In a landmark judgment delivered on 8th August, 2018, the Delhi high court struck down as unconstitutional various sections of the colonial Bombay Prevention of Begging Act, 1959 (Act, as extended to the NCT of Delhi). The court’s ruling emanates from a public interest litigation filed by Harsh Mander and Karnika Sawhney several years ago, asking the court to strike down these provisions on grounds that they violate Articles 14-22 of the constitution.
The court has validated the idea that poverty is a human rights issue.
The judgment is landmark because in decriminalising begging, the court has vindicated constitutional conscience and validated the idea that poverty is a human rights issue, and the denial of the right to life, livelihood and dignity to the poor is a patent violation of fundamental rights that cannot and should not be tolerated in a country governed by rule of law.
A sweeping law
The Act defines a “beggar” as anyone “having no visible means of subsistence, and wandering about or remaining in any public place in such condition or manner, as makes it likely that the person doing so exists by soliciting or receiving alms”. “Begging” under the Act includes “soliciting or receiving alms in a public place, whether or not under any pretence of singing, dancing, fortune-telling, performing or offering any article for sale”.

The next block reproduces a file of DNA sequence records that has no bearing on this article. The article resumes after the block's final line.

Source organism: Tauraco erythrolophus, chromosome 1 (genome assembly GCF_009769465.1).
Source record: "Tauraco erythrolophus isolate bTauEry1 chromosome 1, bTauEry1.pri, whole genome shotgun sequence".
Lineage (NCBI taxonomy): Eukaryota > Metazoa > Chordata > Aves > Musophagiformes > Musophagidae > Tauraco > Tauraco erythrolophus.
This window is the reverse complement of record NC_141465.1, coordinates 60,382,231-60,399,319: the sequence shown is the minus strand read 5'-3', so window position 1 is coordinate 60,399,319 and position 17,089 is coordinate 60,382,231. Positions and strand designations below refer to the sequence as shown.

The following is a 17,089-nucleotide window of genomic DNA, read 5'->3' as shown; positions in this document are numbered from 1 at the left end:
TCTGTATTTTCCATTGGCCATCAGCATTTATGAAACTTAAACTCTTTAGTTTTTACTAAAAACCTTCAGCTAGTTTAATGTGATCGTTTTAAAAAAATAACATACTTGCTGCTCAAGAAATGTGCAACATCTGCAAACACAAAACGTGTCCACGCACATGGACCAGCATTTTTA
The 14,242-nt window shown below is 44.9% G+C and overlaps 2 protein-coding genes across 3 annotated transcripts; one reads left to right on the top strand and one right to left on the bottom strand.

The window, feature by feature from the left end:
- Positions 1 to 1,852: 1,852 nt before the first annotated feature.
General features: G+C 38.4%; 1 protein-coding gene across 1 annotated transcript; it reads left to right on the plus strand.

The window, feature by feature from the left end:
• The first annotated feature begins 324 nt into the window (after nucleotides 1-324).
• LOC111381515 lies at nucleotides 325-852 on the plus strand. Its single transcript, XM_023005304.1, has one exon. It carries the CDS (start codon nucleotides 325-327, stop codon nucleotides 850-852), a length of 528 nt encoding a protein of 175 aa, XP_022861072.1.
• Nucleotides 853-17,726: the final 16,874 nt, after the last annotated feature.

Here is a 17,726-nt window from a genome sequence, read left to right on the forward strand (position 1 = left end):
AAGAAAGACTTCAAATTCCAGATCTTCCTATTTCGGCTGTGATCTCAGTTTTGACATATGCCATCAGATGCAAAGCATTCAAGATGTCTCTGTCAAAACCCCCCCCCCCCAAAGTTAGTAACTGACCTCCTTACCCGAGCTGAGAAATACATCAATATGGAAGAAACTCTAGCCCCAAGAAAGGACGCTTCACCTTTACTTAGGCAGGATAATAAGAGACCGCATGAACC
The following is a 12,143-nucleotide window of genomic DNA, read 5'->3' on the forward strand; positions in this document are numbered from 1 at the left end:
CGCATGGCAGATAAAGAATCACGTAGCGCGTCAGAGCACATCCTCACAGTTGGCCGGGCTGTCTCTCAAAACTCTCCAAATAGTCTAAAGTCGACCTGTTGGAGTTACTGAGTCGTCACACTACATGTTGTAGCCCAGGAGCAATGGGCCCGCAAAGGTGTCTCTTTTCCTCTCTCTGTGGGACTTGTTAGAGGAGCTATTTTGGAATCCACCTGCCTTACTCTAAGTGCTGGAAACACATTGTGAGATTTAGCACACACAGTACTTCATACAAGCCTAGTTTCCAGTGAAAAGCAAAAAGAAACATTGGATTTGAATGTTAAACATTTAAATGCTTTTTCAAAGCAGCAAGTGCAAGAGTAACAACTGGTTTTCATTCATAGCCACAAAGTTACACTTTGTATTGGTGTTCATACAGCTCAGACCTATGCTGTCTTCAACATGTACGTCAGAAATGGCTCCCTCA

Neither the Indian Penal Code nor the Act explain what is meant by “soliciting alms” or what constitutes a “public place” – leading to ambiguity, inconsistency and abuse in the practical implementation of the law. In particular, the failure to differentiate between forceful and non-forceful forms of begging, coupled with the definitional problems in relation to core concepts, make it difficult to construe the purpose of the law and what it seeks to achieve.
Taking rights seriously
The simple question placed before the court, in the court’s own words, was this: in India’s constitutional framework that promises every person the right to live with dignity, can the state criminalise begging? The court answered this in the negative and noted a lack of distinction between voluntary and involuntary begging cannot stand the test of Article 14 of the constitution, which strikes at arbitrariness.
“This in our view is manifestly arbitrary,” the court categorically ruled. “In this process, the State would be detaining persons who are not engaged in begging, such persons may be daily wagers and/or having family members to support. As a result of the detention of the bread earner of the family, the entire family may be reduced to financial deprivation and penury. Such can never be the object, spirit and intendment of a welfare state by way of what is touted as a social benefit legislation.”
The court came down heavily on a submission made by the standing counsel for the government of India in his counter affidavit that “begging should not be a crime if it is done because of poverty. However, in order to ascertain whether it is being done out of poverty or willingly by a person even if he/she is well of or has been forced into begging, it is necessary to detain him/her. Only after detention of such person and subsequent investigation, the cause of begging by an individual can be ascertained.”
The court said that the state cannot be permitted to arrest persons who may be subsequently found to have not been begging, thereby depriving them of their liberty without following any process of law.